My brother Mark in Connecticut emailed me that he is in the Cone of Death for storm Juno, which will dump a couple feet of snow on New England today. This surprised me, since it’s usually my brother Steve in Florida who uses such alarmist terminology in reference to hurricanes.
“It’s a joke,” he explained. “We just need to hunker down like a woodchuck in a hole and it will pass.”
All news broadcasting has ramped up the Fear Factor and apparently even the weather man has gotten into the act. The term comes from a technical thing called the Cone of Uncertainty. Uncertainty should be the motto for weather forecasters, but how scary does Uncertainty sound? I mean, “We don’t know but stay tuned,” isn’t very compelling, now is it?
Fox News has to pop out of its bunker and shriek, of course, that this storm is “potentially historic” and “potentially crippling.” Any event is POTENTIALLY historic for cripes sake.
“For want of a nail, the shoe was lost, for want of a shoe the horse was lost, for want of a horse, the kingdom was lost.” This illustrates the potentially historic loss of a horse shoe nail.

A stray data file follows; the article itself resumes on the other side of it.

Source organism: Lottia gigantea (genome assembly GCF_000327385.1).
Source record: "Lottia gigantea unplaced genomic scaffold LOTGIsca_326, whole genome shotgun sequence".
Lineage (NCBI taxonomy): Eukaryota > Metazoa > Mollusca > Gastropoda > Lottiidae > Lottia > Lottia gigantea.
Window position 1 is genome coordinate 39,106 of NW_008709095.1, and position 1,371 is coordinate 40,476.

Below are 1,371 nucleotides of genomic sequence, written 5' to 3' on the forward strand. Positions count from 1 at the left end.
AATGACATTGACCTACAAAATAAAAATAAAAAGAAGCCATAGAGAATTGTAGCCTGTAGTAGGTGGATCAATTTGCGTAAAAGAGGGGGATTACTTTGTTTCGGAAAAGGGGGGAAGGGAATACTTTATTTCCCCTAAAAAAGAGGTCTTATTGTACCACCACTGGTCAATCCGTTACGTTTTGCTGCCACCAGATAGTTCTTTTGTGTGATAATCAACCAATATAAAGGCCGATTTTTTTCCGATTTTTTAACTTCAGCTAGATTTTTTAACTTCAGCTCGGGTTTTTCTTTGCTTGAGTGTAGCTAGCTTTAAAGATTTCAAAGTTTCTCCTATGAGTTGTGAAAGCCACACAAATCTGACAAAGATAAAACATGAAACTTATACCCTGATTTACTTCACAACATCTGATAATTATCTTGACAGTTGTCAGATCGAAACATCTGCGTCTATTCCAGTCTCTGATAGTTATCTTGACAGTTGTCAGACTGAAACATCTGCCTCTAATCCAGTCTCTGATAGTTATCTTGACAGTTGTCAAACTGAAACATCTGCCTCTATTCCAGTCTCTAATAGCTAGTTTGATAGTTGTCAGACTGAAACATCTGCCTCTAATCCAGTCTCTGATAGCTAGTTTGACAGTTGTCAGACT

It’s a blizzard, a part of life in cold climates. You stay inside and wait. Crews are out plowing and sanding and salting the roads-we used to wonder how many passes with the snow plow before they plowed down the snow-buried mailbox. (Usually took about two passes.) Schools will close (we kids used to love snow days!) and kids will go out and tunnel in the drifts, which used to reach 8-10 feet.
It’s a blizzard, it’s not a Cone of Death. I took my driver’s test in a blizzard, which was good because I drove about 10 MPH and the tester didn’t bother with parallel parking.
I object to fear-mongering because it makes us stupid. Who needs chemtrails, flouride and MKUltra for mind control? All they have to do is scare us and we will not think well.
Stay safe, New Englanders. Hunker down like woodchucks in a hole and this, too, shall pass.